Uganda fails to settle Loan for Entebbe Airport (EIA)

The fate of Uganda’s only international airport- Entebbe International Airport(EIA) is currently at stake as China refuses to renegotiate the loan for the modernisation of the airport. The Uganda Government had stated that they will be unable to fulfil the payment before the due date in 2022 and have sent representatives to China back in March to renegotiate with China on the agreement. The USD 200 million loan from The Export-Import Bank of China (EXIM Bank) to aid the first phase of the modernization of EIA will require Uganda to start the repayment for the interest rate by 2022. Failure to do so may lead to EIA being confiscated by China but the China Embassy of Uganda has made a statement on the 28th of November against the speculation about actions towards the airport.

shows new cargo terminal
The new cargo terminal of Entebbe International Airport | Uganda Civil Aviation Authority

Entebbe International Airport serves as the main gateway for international travellers to enter the country (find out more about British Airways’ plan to expand into Africa here). It is located approximately 40km from the central business district Kampala, which is also the capital and the largest city of Uganda. The modernization of EIA commenced back in 2015 and a loan of USD 200 million was agreed upon with the EXIM Bank of China with a grace period of seven years.

The renovation consists of the relocation of the cargo terminal, modernizing the passenger terminals, and the rehabilitation of one of the runways. By 2022, EIA owned by the Government of Uganda is required to disburse the interest rate of 2% after the grace period of seven years. Knowing that they will not be able to repay the loan before the due date, Ugandan officials were dispatched to China to reconstitute the agreement with EXAM bank earlier this year. Executives of EXIM bank had refused to offer any restructuring of the agreement stating that it will set a negative precedent to its clients.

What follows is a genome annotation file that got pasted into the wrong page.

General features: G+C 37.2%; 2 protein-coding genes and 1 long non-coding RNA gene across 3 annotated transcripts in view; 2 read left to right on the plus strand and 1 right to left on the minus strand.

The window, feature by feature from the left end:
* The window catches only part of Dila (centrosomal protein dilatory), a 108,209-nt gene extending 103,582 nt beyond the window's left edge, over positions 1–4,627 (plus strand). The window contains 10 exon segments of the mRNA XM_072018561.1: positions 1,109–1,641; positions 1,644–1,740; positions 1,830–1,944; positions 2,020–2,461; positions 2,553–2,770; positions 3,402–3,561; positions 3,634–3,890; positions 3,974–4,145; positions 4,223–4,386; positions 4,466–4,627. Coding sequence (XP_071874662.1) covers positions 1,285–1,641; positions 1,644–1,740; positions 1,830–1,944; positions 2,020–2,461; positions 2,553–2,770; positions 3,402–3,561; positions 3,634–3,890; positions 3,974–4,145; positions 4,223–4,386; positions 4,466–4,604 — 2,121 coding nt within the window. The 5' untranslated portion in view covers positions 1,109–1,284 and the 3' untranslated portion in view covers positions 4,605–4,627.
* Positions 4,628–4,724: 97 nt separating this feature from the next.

shows new terminal
New passenger terminal of EIA| Uganda Civil Aviation Authority

China Embassy of Uganda denies Allegation to take over EIA

Shortly after multiple media reports on the speculation that EIA will be taken over by China, the spokesman Fang Yi of the Embassy of China in Uganda denied China will confiscate the airport:

Not a single project in Africa has ever been confiscated by China because of failing to pay Chinese loans. On the contrary, China firmly supports – and is willing to continue our efforts in – improving Africa’s capacity for home-driven development.

He suggests China will continue to support Africa’s development:

Even in the face of extreme problems of debt default, China has sought to reduce the burden of African countries through debt restructuring, mitigation and reduction by friendly negotiations.

Debt Trap or Mercy Loan for EIA

It is not unheard of for China to give loans to third-world countries to gain political influence in African countries. An article published in 2017 titled “China’s Debt Trap Diplomacy” reported the entrapment of third world countries by Chinese companies offering unsustainable loans to unnecessary infrastructures. Contrary to Fang’s statement, the Hambantota International Port of Sri Lanka, was in a similar plight and is currently under a 99-years lease to a Chinese company after the Sri Lankan Government failed to repay the debt on schedule.

The reconstruction of the port was criticised as it was proven economically unviable after the initial commencement of operations. It was also reported that the construction materials and workers were exported from China, bringing little to no immediate economic boost to locals of Sri Lanka.

Do you think Entebbe International Airport (EIA) will have the same fate as the Hambantota Port?

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Leo Cheung
Leo Cheung
Aviation Reporter - Born and raised in Hong Kong, Leo has decided to pursue a career in aviation under the influence of the old Kai Tak Airport back in the days. With a degree in aviation, he has joint Travel Radar as an aviation reporter to diversify his views and apply professional knowledge to anyone who is interested in commercial aviation. He regularly contributes articles with 'inside the cockpit' knowledge.


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